Aetiology and prevalence
Although the aetiology of M.E. is unknown, emerging evidence about the cause of M.E. include autoimmune deficiencies, viral infections, autonomic nervous system dysfunction and genetic factors, among others. While M.E. is not strictly hereditary there is some evidence for genetic predisposition.
The disease may occur with a sudden onset, such as following an infection, or it may occur with a gradual onset. There is no clear evidence that M.E. is a form of persistent, chronic infection though it may be a consequence of a viral or bacterial infection where the person does not recover in the normal way. It is not clear why some people get M.E. while others recover normally. Attempts to prove links with a specific virus have been unsuccessful. Many of the infections which trigger M.E. seem to be ordinary flu-like infections.
There may be a number of sub-groups, or phenotypes, of the illness, with differing aetiology, symptoms, response to treatment and prognosis. This heterogeneity has caused difficulty in conducting trials, along with patients being too unwell to take part in research, resulting in very small studies which are difficult to extrapolate to form a clearer picture of the illness. Evidence is emerging for possible phenotypes relating to:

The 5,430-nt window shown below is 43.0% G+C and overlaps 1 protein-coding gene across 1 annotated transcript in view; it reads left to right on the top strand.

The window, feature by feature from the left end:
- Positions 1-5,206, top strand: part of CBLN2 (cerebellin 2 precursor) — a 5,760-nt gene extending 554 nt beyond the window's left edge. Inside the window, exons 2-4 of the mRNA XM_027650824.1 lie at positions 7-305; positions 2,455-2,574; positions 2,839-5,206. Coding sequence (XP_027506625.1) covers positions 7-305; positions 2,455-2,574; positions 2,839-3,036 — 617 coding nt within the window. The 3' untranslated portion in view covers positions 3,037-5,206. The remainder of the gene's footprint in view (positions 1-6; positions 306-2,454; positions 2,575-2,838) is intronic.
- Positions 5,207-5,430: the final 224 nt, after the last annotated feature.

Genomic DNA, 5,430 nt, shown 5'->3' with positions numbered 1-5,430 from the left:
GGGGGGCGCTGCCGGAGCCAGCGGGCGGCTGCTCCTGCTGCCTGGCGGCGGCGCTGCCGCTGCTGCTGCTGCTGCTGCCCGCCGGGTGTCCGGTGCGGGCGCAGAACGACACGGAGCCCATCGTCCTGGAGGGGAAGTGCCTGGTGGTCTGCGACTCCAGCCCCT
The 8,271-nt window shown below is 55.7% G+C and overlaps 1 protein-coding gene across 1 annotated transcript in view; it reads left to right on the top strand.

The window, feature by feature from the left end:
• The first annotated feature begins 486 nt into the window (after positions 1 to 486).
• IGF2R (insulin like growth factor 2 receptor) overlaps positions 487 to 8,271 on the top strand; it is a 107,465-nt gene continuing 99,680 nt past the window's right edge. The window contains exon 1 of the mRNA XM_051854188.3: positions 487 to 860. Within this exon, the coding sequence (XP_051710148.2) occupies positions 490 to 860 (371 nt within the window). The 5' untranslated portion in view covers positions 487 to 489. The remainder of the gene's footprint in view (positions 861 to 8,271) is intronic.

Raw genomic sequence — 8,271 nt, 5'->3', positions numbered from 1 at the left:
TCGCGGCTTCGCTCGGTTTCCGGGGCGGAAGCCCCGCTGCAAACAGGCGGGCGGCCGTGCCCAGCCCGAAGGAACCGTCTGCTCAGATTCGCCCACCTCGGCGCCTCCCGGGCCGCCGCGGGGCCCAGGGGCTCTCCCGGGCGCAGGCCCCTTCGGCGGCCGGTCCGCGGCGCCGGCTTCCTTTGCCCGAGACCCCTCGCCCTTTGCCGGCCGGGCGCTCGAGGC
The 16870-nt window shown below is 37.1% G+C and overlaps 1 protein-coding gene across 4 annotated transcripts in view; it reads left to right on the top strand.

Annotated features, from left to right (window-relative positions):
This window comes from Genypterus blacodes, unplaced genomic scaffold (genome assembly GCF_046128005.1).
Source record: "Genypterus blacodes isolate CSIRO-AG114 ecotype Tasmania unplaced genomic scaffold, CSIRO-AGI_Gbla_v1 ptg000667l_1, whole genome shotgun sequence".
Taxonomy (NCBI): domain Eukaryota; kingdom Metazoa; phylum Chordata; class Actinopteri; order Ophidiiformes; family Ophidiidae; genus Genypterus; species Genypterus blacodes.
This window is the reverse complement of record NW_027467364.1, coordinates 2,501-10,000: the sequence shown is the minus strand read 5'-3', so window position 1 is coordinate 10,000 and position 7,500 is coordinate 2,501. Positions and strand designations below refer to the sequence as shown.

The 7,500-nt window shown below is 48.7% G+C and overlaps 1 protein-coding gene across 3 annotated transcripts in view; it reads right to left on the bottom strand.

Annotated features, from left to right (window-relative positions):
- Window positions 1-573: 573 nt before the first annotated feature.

- postural orthostatic tachycardia syndrome (POTS)
- brain dysfunction
- gene expression changes following exercise
Evidence cited by the NICE guideline for M.E. (undergoing essential updates, though this process is on hold due to the Coronavirus pandemic) suggests a population prevalence of at least 0.2–0.4% which means that a general practice with 10,000 patients is likely to have up to 40 patients with M.E.
As a long-term, fluctuating condition, M.E. is categorised as a disability by the Equality Act 2010.